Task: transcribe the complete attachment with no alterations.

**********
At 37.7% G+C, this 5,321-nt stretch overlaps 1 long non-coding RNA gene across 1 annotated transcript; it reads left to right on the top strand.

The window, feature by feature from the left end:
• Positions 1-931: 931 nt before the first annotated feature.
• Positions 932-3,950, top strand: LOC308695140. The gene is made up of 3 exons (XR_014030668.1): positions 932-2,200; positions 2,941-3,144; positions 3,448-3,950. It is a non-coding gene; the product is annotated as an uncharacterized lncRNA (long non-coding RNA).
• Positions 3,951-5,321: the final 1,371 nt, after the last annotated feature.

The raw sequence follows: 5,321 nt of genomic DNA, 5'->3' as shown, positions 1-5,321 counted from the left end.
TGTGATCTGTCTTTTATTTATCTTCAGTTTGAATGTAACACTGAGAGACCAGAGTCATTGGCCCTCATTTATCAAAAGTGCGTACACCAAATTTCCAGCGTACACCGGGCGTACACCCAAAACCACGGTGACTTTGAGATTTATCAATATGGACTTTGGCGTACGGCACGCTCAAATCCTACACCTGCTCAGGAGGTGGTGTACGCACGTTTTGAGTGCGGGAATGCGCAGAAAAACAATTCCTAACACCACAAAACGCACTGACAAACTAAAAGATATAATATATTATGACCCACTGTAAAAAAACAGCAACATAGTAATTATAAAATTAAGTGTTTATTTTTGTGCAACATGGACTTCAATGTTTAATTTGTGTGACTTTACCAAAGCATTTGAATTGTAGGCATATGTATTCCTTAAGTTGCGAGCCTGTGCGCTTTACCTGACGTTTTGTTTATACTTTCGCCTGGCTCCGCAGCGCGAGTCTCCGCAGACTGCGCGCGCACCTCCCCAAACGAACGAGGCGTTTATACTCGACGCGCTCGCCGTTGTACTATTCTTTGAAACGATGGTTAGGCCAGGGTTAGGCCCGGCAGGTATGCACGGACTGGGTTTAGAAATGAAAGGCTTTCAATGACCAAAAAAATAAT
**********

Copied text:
At 37.7% G+C, this 5,321-nt stretch overlaps 1 long non-coding RNA gene across 1 annotated transcript; it reads left to right on the top strand.

The window, feature by feature from the left end:
• Positions 1-931: 931 nt before the first annotated feature.
• Positions 932-3,950, top strand: LOC308695140. The gene is made up of 3 exons (XR_014030668.1): positions 932-2,200; positions 2,941-3,144; positions 3,448-3,950. It is a non-coding gene; the product is annotated as an uncharacterized lncRNA (long non-coding RNA).
• Positions 3,951-5,321: the final 1,371 nt, after the last annotated feature.

The raw sequence follows: 5,321 nt of genomic DNA, 5'->3' as shown, positions 1-5,321 counted from the left end.
TGTGATCTGTCTTTTATTTATCTTCAGTTTGAATGTAACACTGAGAGACCAGAGTCATTGGCCCTCATTTATCAAAAGTGCGTACACCAAATTTCCAGCGTACACCGGGCGTACACCCAAAACCACGGTGACTTTGAGATTTATCAATATGGACTTTGGCGTACGGCACGCTCAAATCCTACACCTGCTCAGGAGGTGGTGTACGCACGTTTTGAGTGCGGGAATGCGCAGAAAAACAATTCCTAACACCACAAAACGCACTGACAAACTAAAAGATATAATATATTATGACCCACTGTAAAAAAACAGCAACATAGTAATTATAAAATTAAGTGTTTATTTTTGTGCAACATGGACTTCAATGTTTAATTTGTGTGACTTTACCAAAGCATTTGAATTGTAGGCATATGTATTCCTTAAGTTGCGAGCCTGTGCGCTTTACCTGACGTTTTGTTTATACTTTCGCCTGGCTCCGCAGCGCGAGTCTCCGCAGACTGCGCGCGCACCTCCCCAAACGAACGAGGCGTTTATACTCGACGCGCTCGCCGTTGTACTATTCTTTGAAACGATGGTTAGGCCAGGGTTAGGCCCGGCAGGTATGCACGGACTGGGTTTAGAAATGAAAGGCTTTCAATGACCAAAAAAATAAT